My mother-in-law said she almost had a heart attack. She tried to explain that at her age, 59, living most of her life under soviet rule, she knew that travelling outside the soviet block was impossible for the average person. Now, in just another month, she’s got a balcony suite on a cruise visiting Venice, Athens, Istanbul, Ephesus, Mykonos, Naples/Pompeii, Rome, Florence/Pisa, Monte Carlo, and Barcelona. :dance:

Thanks for the responses.

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Well, my mother-in-law’s appointment was for May 19. She took the 8-hour train ride to Kiev and had her visa interview at the Italian consulate. Mostly, she just handed over all the papers that she had. The young man at the consulate told her that a private company handles all the incoming applications, and the Italians approve or reject the visas. The consulate representative who took her application and supporting paperwork had no idea if her application would be approved or not, all he did was collect the paperwork. He didn’t ask any questions about the trip.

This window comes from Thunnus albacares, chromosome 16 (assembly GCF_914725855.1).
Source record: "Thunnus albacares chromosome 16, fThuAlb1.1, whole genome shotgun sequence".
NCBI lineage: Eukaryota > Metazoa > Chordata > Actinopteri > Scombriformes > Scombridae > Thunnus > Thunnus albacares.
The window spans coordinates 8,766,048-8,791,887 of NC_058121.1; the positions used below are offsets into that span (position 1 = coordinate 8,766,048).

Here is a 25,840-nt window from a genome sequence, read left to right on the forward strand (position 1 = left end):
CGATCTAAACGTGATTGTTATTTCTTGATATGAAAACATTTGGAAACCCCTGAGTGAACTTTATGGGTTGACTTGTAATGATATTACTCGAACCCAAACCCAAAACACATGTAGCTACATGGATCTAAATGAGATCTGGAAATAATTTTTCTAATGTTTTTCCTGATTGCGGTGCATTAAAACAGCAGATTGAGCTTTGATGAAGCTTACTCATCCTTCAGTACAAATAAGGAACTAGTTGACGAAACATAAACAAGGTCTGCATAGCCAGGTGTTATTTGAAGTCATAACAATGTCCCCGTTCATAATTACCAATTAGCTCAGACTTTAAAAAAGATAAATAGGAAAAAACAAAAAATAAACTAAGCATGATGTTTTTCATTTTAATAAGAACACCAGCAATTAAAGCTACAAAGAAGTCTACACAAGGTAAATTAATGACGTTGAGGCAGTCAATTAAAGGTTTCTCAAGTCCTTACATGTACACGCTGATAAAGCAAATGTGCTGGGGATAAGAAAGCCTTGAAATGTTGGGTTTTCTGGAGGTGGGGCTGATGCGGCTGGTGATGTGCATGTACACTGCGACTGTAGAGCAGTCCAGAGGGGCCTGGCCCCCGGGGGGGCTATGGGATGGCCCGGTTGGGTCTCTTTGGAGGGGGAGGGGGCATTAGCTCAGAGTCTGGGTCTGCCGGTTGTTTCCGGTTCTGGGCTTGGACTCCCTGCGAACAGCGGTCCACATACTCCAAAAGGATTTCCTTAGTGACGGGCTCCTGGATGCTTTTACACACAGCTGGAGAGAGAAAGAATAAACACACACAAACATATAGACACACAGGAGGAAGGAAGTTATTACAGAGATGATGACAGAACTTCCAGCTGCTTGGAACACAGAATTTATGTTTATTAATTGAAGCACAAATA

On Friday night, May 22 we checked the Italian consulate website and it showed a status that her application was being processed. On Monday May 25, the website said that her application had been processed and that her passport was being returned to her by courier. :unsure:

My wife called her mother every day to find out if she had received her passport. Finally on Friday May 29, she got a call from a man on the other side of town. He said that he had picked up her passport a few days ago and that if she wanted it back she could come and pick it up. Since my mother-in-law wasn’t feeling well she sent her son to get it. After he received it, he peeked inside, and it turns out the Schengen visa was approved! We’re all very happy. :thumbs:

My mother-in-law said she almost had a heart attack. She tried to explain that at her age, 59, living most of her life under soviet rule, she knew that travelling outside the soviet block was impossible for the average person. Now, in just another month, she’s got a balcony suite on a cruise visiting Venice, Athens, Istanbul, Ephesus, Mykonos, Naples/Pompeii, Rome, Florence/Pisa, Monte Carlo, and Barcelona. :dance:

Thanks for the responses.

You are very welcome. Thank you for checking in and keeping us updated. Enjoy your cruise - safe travels :thumbs: